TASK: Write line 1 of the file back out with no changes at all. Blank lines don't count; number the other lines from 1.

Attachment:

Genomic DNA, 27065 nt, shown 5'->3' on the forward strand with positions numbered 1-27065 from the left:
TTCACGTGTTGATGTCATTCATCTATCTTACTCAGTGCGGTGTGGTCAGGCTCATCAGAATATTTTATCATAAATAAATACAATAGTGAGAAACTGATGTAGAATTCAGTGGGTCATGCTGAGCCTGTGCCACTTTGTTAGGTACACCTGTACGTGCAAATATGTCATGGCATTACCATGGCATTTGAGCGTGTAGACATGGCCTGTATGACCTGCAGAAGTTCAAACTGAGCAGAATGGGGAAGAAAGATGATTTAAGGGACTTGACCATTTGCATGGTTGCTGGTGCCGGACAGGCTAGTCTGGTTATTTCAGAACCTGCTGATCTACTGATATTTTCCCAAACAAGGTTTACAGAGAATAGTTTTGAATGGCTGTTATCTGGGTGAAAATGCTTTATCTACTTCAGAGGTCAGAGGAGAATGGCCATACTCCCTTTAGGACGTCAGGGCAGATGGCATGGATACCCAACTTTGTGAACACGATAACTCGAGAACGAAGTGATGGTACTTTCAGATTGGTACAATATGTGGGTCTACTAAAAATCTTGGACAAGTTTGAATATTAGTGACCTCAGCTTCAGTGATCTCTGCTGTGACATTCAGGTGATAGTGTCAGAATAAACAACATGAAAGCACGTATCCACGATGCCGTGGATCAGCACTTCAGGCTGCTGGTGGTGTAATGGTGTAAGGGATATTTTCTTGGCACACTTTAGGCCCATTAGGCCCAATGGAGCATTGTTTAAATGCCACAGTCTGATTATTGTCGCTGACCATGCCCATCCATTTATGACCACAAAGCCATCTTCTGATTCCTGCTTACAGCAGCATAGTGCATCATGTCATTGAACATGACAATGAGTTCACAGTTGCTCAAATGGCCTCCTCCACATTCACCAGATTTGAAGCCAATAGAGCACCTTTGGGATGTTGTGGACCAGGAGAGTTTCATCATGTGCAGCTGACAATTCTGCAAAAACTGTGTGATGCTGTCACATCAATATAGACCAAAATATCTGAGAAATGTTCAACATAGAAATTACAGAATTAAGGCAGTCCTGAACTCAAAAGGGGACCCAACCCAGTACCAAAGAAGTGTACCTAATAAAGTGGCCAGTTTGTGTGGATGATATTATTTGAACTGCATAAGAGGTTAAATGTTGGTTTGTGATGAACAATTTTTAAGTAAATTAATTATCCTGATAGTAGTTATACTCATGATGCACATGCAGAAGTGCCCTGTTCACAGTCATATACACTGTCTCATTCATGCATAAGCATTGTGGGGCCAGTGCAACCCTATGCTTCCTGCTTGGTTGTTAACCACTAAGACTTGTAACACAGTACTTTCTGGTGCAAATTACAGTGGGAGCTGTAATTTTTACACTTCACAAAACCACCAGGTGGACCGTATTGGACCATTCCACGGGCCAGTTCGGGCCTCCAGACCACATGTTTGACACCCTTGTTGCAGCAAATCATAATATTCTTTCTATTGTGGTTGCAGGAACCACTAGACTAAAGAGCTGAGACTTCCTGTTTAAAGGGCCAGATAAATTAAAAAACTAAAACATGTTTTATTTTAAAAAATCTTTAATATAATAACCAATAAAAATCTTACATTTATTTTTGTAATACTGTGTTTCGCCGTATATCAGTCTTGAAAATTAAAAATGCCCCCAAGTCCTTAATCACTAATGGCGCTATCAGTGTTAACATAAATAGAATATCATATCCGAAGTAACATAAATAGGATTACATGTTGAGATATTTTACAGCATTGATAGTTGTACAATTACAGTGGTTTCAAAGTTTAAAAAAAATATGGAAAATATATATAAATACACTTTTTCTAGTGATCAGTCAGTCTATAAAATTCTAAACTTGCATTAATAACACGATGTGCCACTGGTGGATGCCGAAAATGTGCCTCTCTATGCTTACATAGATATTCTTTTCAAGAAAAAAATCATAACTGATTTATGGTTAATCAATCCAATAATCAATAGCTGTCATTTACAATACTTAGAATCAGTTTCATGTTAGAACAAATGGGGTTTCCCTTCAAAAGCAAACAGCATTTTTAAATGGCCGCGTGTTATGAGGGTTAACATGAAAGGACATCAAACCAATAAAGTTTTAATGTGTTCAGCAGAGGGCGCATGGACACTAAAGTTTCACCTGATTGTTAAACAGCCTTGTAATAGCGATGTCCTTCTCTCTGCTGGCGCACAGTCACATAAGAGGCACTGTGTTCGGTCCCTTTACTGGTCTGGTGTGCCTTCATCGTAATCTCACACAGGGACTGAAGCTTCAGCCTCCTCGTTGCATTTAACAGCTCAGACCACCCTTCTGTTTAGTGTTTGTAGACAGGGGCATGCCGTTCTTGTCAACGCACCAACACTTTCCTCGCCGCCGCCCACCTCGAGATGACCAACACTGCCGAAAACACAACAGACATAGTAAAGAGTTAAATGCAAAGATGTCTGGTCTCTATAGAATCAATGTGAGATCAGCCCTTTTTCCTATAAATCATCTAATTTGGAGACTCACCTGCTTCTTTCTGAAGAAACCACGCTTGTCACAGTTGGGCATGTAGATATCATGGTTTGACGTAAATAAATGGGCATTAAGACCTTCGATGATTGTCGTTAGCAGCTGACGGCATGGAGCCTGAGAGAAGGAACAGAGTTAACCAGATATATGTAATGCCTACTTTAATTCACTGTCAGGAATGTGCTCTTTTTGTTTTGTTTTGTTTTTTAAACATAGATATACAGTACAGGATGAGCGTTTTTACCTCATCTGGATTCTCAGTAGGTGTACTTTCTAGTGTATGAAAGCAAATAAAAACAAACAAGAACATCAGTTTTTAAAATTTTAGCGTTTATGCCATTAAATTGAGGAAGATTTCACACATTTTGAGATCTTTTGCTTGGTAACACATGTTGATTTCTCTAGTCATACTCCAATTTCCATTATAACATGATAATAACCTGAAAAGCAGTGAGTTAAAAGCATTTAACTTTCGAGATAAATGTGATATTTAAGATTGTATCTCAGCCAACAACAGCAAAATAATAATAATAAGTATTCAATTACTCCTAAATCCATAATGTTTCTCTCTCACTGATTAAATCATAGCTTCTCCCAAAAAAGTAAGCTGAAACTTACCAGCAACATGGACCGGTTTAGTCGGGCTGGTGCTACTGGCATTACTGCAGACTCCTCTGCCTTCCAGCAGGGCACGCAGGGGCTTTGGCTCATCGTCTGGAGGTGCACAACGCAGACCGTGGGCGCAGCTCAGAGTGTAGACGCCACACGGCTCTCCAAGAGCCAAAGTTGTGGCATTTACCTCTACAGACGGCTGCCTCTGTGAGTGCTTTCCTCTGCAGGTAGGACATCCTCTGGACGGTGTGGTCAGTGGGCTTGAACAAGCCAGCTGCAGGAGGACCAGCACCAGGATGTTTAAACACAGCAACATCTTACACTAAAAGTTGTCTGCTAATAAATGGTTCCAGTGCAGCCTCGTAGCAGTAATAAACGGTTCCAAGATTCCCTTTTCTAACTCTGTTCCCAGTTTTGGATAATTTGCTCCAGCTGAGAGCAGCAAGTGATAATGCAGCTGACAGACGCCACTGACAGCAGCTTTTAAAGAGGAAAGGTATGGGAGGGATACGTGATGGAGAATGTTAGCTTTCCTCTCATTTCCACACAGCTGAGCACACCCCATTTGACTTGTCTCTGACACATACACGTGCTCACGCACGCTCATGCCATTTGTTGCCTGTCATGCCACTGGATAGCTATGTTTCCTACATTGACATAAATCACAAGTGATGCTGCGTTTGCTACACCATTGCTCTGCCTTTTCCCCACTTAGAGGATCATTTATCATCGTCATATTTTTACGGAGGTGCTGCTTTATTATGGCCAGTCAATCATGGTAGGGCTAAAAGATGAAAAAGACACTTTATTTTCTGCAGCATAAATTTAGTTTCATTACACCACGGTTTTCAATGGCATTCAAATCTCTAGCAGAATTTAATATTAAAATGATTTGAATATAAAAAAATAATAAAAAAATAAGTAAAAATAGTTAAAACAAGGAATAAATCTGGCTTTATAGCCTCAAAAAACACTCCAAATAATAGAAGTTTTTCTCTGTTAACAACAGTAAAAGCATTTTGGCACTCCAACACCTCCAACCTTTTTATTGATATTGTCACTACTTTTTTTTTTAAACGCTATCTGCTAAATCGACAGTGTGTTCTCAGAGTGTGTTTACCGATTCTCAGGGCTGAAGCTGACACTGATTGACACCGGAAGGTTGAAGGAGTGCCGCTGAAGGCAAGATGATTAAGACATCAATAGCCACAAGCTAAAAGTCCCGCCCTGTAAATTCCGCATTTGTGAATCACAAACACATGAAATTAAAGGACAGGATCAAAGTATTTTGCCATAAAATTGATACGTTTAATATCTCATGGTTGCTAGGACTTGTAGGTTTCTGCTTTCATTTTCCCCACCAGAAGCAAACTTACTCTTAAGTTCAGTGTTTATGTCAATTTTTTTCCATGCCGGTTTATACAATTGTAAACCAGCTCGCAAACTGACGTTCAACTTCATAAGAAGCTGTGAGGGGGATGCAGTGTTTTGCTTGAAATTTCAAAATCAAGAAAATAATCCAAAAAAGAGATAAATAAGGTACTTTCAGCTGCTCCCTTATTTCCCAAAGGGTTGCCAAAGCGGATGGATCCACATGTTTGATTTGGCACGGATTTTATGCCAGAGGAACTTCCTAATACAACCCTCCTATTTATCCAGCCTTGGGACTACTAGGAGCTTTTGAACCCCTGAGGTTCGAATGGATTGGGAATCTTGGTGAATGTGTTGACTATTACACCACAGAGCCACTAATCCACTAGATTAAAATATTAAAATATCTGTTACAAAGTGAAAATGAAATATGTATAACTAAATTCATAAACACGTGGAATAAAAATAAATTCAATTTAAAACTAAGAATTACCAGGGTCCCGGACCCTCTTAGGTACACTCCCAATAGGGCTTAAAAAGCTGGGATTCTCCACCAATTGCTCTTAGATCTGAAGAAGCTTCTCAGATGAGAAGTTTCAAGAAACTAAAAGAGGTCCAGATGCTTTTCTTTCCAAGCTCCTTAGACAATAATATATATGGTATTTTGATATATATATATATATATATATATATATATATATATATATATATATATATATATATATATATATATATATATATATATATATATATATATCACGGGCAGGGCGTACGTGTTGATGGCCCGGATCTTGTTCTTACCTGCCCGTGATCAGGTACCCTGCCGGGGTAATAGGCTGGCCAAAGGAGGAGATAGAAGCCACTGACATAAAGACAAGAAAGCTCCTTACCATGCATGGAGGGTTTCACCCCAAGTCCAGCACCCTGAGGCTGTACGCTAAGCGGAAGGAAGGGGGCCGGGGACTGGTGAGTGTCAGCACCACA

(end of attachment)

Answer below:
Genomic DNA, 27065 nt, shown 5'->3' on the forward strand with positions numbered 1-27065 from the left: